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Date: Fri, 10 Nov 2017 19:40:30 +0900
From: Hector Martin 'marcan' <>
Cc: LKML <>,
 "" <>,
Subject: vDSO maximum stack usage, stack probes, and -fstack-check

As far as I know, the vDSO specs (both Documentation/ABI/stable/vdso and
`man 7 vdso`) make no mention of how much stack the vDSO functions are
allowed to use. They just say "the usual C ABI", which makes no guarantees.

It turns out that Go has been assuming that those functions use less
than 104 bytes of stack space, because it calls them directly on its
tiny stack allocations with no guard pages or other hardware overflow
protection [1]. On most systems, this is fine.

However, on my system the stars aligned and turned it into a
nondeterministic crash. I use Gentoo Hardened, which builds its
toolchain with -fstack-check on by default. It turns out that with the
combination of GCC 6.4.0, -fstack-protect, linux-4.13.9-gentoo, and
CONFIG_OPTIMIZE_INLINING=n, gcc decides to *not* inline vread_tsc (it's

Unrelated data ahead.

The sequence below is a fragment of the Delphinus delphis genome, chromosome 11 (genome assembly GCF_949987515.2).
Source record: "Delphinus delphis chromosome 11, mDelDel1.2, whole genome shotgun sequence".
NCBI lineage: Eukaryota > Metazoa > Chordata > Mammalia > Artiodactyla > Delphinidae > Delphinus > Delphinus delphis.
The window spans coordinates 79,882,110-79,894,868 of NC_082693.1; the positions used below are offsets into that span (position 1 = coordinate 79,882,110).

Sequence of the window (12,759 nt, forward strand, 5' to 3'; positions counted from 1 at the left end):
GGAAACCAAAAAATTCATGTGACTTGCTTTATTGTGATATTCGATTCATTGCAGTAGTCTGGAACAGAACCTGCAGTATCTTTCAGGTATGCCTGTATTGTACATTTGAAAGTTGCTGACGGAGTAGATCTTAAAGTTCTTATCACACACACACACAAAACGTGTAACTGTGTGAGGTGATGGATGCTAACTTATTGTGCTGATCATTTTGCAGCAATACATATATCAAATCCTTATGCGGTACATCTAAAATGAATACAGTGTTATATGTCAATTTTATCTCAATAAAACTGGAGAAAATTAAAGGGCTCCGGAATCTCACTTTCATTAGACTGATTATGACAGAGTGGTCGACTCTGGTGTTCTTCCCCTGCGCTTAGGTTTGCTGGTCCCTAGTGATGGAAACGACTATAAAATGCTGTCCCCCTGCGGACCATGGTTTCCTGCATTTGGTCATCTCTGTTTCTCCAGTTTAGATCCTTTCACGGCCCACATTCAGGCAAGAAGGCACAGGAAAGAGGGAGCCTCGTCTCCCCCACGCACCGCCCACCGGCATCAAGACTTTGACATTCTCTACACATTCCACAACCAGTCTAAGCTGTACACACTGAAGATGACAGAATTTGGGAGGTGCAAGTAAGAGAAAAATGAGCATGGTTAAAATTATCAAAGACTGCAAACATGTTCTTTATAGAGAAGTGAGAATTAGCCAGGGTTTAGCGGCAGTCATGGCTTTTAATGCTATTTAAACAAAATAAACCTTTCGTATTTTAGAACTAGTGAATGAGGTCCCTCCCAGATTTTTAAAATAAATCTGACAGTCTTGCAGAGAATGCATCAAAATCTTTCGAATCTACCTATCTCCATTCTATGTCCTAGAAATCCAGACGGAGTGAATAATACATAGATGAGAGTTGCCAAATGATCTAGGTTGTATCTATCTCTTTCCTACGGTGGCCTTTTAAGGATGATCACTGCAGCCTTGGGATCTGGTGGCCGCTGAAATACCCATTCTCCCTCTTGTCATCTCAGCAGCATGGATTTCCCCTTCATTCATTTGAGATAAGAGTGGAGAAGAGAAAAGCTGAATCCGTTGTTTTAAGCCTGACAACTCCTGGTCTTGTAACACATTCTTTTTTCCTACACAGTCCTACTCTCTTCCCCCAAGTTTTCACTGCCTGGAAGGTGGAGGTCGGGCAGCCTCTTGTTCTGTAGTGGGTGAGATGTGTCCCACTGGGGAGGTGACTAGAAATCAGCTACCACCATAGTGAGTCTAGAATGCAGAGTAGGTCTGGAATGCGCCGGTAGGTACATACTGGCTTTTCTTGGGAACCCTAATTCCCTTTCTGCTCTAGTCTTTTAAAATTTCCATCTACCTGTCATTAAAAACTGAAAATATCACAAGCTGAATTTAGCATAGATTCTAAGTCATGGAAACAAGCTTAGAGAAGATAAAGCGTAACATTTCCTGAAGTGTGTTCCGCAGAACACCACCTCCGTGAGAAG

not marked inline, so it's perfectly within its right not to do that,
though for some reason it does inline when CONFIG_OPTIMIZE_INLINING=y
even though that nominally gives it greater freedom *not* to inline
things marked inline). That turns __vdso_clock_gettime and
__vdso_gettimeofday into non-leaf functions, and GCC then inserts a
stack probe (full objdump at [2]):

0000000000000030 <__vdso_clock_gettime>:
  30:	55                   	push   %rbp
  31:	48 89 e5             	mov    %rsp,%rbp
  34:	48 81 ec 20 10 00 00 	sub    $0x1020,%rsp
  3b:	48 83 0c 24 00       	orq    $0x0,(%rsp)
  40:	48 81 c4 20 10 00 00 	add    $0x1020,%rsp

That silently overflows the Go stack. "orq 0" does nothing as long as
the page is mapped, but it's not atomic. It turns out that sometimes
(pretty often on my box) that races another thread accessing the same
location and corrupts memory.

The stack probe sounds unnecessary, since it only calls vread_tsc and
that can't ever skip over more than a page of stack. In fact I don't
even know why it does the probe; I thought the point of stack probes was
to poke the stack on allocations >4K to ensure the guard page isn't
skipped, but none of these functions use more than a few bytes of stack
space. Nonetheless, none of this is wrong per se; the current vDSO spec
makes no guarantees about stack usage.

The question is, should it? Should the vDSO spec set a hard limit on
stack consumption that userspace can rely on, and perhaps inline
everything and/or disable -fstack-check to avoid the stack probes?


Hector Martin "marcan" (
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